“O Lord, do not rebuke me in your anger,
or discipline me in your wrath.
Be gracious to me, O Lord, for I am languishing;
O Lord, heal me, for my bones are shaking with terror.
My soul also is struck with terror,
while you, O Lord—how long?
Turn, O Lord, save my life;
deliver me for the sake of your steadfast love.
For in death there is no remembrance of you;
in Sheol who can give you praise?
I am weary with my moaning;
every night I flood my bed with tears;
I drench my couch with my weeping.
My eyes waste away because of grief;
they grow weak because of all my foes.
Depart from me, all you workers of evil,
for the Lord has heard the sound of my weeping.
The Lord has heard my supplication;
the Lord accepts my prayer.
All my enemies shall be ashamed and struck with terror;
they shall turn back, and in a moment be put to shame.” NRSV
As a part of my daily prayers, I have been reading a chapter a day from the book, Let My Prayer Rise to God: A Spirituality for Praying the Psalms by Rev. Dr. William Paulsell. Bill is a retired President of Lexington Theological Seminary who has been both a mentor and friend to me for many years. It was Bill who first introduced me to the Abby of Gethsemane and whetted my curiosity for a prayer-grounded life. Bill actually attended a class (or a workshop, can’t remember which) that Thomas Merton led when Bill was beginning his journey in ministry. Some of you may remember, Father Matthew Kelty, a long time fixture of the Abby. He and Bill were the best of friends. One of my most treasured days was spent with Bill and Fr. Kelty at the Abby many years ago.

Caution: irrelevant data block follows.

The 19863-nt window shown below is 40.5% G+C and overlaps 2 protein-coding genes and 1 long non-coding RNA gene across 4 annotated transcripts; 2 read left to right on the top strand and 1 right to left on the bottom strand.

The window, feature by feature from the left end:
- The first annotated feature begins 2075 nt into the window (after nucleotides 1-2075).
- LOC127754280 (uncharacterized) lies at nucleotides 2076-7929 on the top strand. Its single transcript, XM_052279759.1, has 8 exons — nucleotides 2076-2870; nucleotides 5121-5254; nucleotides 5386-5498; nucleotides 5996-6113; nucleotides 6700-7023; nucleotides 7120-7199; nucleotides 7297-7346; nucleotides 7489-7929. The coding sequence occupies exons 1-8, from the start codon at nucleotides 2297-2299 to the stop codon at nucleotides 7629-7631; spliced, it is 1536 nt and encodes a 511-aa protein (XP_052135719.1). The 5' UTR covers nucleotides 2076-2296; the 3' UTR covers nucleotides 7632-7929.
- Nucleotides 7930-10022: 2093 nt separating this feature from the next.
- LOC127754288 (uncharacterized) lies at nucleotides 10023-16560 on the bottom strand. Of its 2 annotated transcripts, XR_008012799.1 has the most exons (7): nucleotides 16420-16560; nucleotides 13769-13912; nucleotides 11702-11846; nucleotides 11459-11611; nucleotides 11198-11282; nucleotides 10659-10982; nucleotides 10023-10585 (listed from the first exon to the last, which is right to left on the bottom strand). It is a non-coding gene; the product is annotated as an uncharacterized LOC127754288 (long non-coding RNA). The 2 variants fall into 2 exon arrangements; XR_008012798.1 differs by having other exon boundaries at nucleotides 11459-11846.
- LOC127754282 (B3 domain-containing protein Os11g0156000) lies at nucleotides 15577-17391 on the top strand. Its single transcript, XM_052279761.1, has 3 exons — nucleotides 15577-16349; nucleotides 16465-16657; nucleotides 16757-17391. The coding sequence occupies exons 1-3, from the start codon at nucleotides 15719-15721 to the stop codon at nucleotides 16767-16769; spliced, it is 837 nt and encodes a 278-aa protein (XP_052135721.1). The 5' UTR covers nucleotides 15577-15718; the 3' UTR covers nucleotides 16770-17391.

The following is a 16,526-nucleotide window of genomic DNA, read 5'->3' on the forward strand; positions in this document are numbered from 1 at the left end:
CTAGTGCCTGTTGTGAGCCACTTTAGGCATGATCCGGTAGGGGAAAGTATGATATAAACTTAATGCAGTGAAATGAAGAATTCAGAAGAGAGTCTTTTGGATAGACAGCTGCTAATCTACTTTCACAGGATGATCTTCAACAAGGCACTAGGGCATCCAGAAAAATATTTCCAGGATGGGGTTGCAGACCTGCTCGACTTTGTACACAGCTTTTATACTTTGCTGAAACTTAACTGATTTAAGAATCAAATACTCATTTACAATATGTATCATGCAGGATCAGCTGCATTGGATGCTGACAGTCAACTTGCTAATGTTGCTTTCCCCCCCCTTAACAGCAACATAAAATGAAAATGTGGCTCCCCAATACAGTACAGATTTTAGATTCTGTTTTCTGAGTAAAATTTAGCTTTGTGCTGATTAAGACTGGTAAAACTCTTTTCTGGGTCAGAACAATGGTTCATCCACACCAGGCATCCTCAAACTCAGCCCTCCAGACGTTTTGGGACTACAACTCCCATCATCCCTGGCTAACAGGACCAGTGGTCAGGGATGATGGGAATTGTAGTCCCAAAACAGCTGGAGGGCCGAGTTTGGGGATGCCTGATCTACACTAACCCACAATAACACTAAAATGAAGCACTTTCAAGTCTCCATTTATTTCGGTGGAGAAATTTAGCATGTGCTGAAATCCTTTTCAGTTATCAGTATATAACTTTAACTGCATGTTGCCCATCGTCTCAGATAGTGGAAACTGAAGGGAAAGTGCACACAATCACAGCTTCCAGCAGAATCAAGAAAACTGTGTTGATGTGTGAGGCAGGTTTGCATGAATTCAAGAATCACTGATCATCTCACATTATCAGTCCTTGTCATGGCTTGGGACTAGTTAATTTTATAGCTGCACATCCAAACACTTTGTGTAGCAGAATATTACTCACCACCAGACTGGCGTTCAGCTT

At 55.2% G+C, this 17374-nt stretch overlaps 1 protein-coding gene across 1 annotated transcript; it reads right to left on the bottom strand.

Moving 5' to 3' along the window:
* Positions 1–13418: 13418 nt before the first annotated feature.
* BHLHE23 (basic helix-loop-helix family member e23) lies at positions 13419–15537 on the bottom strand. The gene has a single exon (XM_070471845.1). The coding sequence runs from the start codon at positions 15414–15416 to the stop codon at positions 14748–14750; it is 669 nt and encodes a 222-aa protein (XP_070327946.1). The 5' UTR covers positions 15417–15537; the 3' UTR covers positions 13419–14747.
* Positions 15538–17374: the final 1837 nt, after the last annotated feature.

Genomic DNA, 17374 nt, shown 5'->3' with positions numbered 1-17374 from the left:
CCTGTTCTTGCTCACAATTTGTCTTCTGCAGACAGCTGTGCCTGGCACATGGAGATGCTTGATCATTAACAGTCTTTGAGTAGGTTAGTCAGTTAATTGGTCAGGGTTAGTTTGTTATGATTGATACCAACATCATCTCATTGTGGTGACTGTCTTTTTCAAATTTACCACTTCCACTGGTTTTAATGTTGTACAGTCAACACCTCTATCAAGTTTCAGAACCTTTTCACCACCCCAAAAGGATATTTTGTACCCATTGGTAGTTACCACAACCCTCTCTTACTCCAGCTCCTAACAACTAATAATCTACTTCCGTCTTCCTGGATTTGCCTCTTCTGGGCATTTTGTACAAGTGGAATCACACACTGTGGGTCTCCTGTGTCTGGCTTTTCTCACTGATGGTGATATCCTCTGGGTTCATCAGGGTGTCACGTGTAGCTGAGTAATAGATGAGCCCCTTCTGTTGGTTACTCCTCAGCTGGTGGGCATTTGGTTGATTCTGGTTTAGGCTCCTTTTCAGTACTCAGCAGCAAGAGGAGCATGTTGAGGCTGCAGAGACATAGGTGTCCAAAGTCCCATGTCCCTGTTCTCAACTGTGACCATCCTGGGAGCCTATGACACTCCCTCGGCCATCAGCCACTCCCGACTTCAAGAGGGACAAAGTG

In this book, Bill introduces the reader to the power of the Psalms and their ability to penetrate the deepest recesses of the human heart and find God there, no matter what the circumstances. I am loving reading it again. Psalm 6 is one of the many Psalms that speak for us when we can’t seem to find the words. I encourage you to give it try.
Be a blessing to someone today!